About The Year Of Faith


Pope Benedict XVI opened the Year of Faith at a Mass in St Peter’s Square attended by 14 surviving Fathers of the Second Vatican Council.

The open-air Mass, which also marks the 50th anniversary of the Second Vatican Council, was preceded by a grand procession of 400 or so bishops.

Archbishop Rino Fisichella, president of the Pontifical Council for Promoting New Evangelisation, said yesterday: “When you look at the television images of Vatican II from 50 years ago, first of all you see a big procession with all the bishops. We will repeat the same.

“It should be a moment of prayer, a moment of spirituality, and also a moment when we can take into serious consideration the teachings of Vatican II,” he said.

The papal Mass was concelebrated by bishops and theologians who, like the Pope, served as Council Fathers or experts at Vatican II.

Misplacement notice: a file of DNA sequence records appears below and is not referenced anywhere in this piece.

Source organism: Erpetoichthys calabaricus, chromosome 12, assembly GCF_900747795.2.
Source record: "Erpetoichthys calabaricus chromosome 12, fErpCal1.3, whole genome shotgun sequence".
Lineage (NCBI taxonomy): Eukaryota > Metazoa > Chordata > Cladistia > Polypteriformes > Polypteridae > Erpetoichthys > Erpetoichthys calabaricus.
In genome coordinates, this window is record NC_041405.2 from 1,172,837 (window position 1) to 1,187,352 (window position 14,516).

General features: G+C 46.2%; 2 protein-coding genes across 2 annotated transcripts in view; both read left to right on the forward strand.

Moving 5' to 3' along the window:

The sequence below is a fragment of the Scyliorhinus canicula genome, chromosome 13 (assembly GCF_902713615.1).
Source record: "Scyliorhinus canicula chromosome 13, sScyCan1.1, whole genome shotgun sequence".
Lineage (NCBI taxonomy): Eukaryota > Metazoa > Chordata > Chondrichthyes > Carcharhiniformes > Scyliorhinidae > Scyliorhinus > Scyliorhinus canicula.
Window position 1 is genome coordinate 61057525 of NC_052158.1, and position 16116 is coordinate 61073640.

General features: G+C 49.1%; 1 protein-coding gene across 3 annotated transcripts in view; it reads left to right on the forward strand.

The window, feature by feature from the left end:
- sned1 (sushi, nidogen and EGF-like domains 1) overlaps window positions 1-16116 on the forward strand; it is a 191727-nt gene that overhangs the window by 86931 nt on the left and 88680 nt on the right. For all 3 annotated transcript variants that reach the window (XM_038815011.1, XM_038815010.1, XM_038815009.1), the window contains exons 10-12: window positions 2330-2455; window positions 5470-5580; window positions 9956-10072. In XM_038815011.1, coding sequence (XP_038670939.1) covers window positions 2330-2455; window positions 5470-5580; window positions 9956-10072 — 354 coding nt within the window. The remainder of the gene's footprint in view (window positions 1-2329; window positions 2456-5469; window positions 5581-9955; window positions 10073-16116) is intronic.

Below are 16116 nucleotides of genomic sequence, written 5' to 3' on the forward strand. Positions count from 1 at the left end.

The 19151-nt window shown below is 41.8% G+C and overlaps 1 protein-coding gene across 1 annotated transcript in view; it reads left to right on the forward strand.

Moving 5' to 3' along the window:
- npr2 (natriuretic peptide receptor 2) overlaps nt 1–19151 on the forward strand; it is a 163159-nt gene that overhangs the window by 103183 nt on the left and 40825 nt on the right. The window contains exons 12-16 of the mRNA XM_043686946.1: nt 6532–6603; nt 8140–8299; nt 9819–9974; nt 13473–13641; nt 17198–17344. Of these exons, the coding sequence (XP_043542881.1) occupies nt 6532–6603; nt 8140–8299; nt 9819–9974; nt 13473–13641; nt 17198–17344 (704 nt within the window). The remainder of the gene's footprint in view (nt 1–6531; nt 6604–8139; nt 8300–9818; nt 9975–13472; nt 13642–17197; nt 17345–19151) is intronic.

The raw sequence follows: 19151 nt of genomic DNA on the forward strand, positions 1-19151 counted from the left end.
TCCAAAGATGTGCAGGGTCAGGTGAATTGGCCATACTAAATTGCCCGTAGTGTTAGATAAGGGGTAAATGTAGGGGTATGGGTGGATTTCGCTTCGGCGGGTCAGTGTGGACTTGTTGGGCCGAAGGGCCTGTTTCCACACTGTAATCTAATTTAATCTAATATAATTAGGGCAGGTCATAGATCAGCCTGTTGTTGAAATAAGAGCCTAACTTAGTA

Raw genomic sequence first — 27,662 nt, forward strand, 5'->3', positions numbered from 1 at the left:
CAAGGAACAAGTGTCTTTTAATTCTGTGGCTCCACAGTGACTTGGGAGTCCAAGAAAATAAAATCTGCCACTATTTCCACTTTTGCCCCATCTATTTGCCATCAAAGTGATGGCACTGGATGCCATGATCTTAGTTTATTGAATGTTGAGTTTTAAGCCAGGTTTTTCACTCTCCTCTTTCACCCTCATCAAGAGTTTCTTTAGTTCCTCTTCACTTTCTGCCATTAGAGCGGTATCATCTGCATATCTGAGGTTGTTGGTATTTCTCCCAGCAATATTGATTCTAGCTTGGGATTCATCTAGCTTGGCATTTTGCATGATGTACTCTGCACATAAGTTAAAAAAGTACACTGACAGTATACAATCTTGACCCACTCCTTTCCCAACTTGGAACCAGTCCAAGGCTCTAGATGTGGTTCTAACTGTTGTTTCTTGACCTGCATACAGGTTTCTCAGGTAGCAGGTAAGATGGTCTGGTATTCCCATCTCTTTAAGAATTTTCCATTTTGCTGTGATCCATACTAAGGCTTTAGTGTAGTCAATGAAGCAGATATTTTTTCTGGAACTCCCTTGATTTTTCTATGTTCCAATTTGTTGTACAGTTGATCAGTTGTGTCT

“The work of the Council remains our work today and our hope is that this Year of Faith and the 50th anniversary will help us to see the way in which its documents

After the Episcopal procession, the Sacred Scriptures were enthroned, just as they were in a ceremony before the Second Vatican Council. Archbishop Fisichella has said this is to “remind everyone that they were at the service of the Word of God, which lies at the heart of the Church’s activities”.

After the Mass, meanwhile, Benedict XVI will issue a series of “Messages to the People of God” in a re-enactment of Pope Paul VI’s conclusion of the Council.

The Year of Faith is intended to mark the 20th anniversary of the publication of the Catechism of the Catholic Church. During the ceremony today the Pope will present a special edition of the Catechism to two representatives of catechists, one of whom will be Dr Caroline Farey of the Maryvale Institute in Birmingham.

Meanwhile, in cathedrals through England and Wales bishops will mark the start of the Year with their own Masses. In some dioceses the Masses will be on Sunday instead of today.

The Year concludes on November 24 2013, the Solemnity of Christ the King.